the defendant fair notice of what the .. . claim is and the
grounds upon which it rests.'" Bell Atl. Corp.
v. Twombly, 550 U.S. 544, 555 (2007) (omission in
original) (quoting Conley v. Gibson, 355 U.S. 41, 47
(1957)). Plaintiffs cannot satisfy this standard with
complaints containing only "labels and conclusions"
or a "formulaic recitation of the elements of a cause of
action." Id. (citations omitted); see also
Ashcroft v. Iqbal, 556 U.S. 662, 679 (2009). Instead, a
plaintiff must assert facts that rise above speculation and
conceivability to those stating a claim that is
"plausible on its face." Twombly, 550 U.S.
at 570. "A claim has facial plausibility when the
plaintiff pleads factual content that allows the court to
draw the reasonable inference that the defendant is liable
for the misconduct alleged." Iqbal, 556 U.S. at
678 (citing Twombly, 550 U.S. at 556). Therefore, in
order for a claim or complaint to survive dismissal for
failure to state a claim, the plaintiff must "allege
facts sufficient to state all the elements of [his or] her
claim." Bass v. E.I. DuPont de Nemours &
Co., 324 F.3d 761, 765 (4th Cir. 2003) (citations
on a motion under Rule 12(b)(6). .., matters outside the
pleadings are presented to and not excluded by the court, the
motion must be treated as one for summary judgment under Rule
56, " and "[a] 11 parties must be given a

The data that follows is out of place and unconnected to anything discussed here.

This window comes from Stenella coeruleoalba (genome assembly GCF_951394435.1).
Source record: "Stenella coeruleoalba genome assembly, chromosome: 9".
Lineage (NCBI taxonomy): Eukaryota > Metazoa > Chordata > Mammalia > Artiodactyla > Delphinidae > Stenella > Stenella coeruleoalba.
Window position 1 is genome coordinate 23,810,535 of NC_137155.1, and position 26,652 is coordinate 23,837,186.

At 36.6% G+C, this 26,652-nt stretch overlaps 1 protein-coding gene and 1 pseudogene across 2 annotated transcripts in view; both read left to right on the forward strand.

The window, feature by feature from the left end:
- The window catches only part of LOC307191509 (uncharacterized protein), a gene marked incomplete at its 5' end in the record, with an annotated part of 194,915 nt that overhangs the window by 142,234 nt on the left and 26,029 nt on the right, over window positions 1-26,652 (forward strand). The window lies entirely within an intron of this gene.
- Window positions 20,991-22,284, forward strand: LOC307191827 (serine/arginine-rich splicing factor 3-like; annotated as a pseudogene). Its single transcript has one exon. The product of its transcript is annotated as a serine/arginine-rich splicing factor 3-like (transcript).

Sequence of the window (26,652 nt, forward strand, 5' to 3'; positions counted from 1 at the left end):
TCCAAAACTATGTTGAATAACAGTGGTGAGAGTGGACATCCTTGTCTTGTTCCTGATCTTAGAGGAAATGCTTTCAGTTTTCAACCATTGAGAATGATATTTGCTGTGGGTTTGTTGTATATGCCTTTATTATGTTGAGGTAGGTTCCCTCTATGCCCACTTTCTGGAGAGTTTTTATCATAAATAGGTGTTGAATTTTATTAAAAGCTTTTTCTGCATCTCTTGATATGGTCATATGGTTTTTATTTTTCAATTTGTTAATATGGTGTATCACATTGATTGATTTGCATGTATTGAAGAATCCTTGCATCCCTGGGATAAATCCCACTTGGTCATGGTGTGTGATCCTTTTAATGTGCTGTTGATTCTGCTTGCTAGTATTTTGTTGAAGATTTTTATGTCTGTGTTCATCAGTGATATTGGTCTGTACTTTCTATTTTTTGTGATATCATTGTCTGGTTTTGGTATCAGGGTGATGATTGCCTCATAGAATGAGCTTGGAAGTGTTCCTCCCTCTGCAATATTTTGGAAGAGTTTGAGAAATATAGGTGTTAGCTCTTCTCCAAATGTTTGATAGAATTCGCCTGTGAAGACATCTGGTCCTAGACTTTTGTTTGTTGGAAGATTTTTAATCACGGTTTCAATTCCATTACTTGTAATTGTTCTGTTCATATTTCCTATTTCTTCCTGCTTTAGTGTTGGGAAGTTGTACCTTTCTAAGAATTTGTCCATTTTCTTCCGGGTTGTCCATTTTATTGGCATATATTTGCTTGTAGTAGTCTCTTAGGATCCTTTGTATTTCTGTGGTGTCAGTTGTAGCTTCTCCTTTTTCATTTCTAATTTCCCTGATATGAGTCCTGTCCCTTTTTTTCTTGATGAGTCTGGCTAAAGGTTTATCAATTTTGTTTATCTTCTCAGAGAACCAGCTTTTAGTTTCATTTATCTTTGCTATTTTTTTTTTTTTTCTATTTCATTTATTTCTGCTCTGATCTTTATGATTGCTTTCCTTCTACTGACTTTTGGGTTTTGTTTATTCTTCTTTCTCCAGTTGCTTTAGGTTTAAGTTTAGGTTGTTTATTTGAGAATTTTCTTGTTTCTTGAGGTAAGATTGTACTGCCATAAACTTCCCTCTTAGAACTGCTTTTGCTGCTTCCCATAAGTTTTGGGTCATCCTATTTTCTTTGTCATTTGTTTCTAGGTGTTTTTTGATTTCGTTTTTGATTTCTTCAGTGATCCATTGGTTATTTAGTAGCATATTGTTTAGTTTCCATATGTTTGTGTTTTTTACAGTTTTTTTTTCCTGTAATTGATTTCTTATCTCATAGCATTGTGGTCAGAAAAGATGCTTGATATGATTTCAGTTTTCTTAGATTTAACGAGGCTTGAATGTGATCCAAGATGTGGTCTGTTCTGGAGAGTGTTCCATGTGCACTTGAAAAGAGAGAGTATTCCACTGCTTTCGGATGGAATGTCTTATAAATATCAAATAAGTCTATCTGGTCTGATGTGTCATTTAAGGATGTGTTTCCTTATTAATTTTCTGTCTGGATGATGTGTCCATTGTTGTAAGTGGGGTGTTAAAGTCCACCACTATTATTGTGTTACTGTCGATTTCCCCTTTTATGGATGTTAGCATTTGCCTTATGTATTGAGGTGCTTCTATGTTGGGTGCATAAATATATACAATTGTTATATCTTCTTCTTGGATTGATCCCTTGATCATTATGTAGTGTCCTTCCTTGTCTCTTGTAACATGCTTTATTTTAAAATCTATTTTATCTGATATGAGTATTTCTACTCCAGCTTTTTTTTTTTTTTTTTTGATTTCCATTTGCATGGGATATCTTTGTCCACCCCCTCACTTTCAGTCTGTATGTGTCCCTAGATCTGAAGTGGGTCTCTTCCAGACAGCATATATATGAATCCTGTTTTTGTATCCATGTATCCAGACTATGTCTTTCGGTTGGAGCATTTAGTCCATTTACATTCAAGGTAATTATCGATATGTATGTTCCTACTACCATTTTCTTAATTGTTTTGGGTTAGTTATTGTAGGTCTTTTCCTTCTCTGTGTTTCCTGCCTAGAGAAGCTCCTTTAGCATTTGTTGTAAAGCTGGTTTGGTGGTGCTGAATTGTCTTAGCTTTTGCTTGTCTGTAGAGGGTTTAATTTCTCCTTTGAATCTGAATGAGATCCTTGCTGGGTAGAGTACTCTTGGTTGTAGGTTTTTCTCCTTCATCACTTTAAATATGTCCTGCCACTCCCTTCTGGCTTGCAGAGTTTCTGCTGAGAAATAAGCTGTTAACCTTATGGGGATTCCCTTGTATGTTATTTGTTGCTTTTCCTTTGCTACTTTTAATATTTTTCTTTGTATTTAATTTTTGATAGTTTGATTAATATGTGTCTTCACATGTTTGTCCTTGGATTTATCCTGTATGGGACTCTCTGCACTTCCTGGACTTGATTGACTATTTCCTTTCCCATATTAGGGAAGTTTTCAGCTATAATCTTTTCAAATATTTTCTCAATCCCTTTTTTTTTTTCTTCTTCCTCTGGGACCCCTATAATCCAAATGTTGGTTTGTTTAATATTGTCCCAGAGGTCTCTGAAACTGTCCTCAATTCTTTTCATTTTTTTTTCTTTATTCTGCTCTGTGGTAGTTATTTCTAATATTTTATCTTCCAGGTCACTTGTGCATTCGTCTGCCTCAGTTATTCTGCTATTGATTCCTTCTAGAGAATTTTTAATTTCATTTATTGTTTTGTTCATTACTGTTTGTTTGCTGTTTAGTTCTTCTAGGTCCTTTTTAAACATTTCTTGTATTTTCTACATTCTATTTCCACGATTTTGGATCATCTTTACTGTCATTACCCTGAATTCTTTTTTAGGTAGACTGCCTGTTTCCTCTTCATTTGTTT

reasonable opportunity to present all the material that is
pertinent to the motion." Fed.R.Civ.P. 12(d); see
Laughlin v. Metro. Wash. Airports Auth., 149 F.3d 253,
260-61 (4th Cir. 1998); Gay v. Wall, 761 F.2d 175,
177 (4th Cir. 1985). However, "a court may consider
official public records, documents central to plaintiffs
claim, and documents sufficiently referred to in the
complaint [without converting a Rule 12(b)(6) motion into one
for summary judgment] so long as the authenticity of these
documents is not disputed." Witthohn v. Fed. Ins.
Co., 164 Fed.Appx. 395, 396-97 (4th Cir. 2006) (citing
Alt. Energy, Inc. v. St. Paul Fire & Marine Ins.
Co., 267 F.3d 30, 33 (1st Cir. 2001); Phillips v.
LCI In! 7, Inc., 190 F.3d 609, 618 (4th Cir.
1999); Gasner v. Cty. of Dinwiddle, 162 F.R.D. 280,
282 (E.D.Va. 1995)).
Obligation to Construe Pro Se Pleadings Liberally
district courts have a duty to construe pro se
pleadings liberally. Bracey v. Buchanan, 55
F.Supp.2d 416, 421 (E.D. Va. 1999). That said, a pro
se plaintiff must nevertheless allege sufficient facts
to state a cause of action. Id. (citing Sado v.
Leland Mem'lHosp.,933 F.Supp. 490, 493
(D. Md. 1996)). The Court cannot act as a pro se
litigant's "advocate and develop, sua
sponte, statutory and constitutional claims" that
the litigant failed to raise on the ...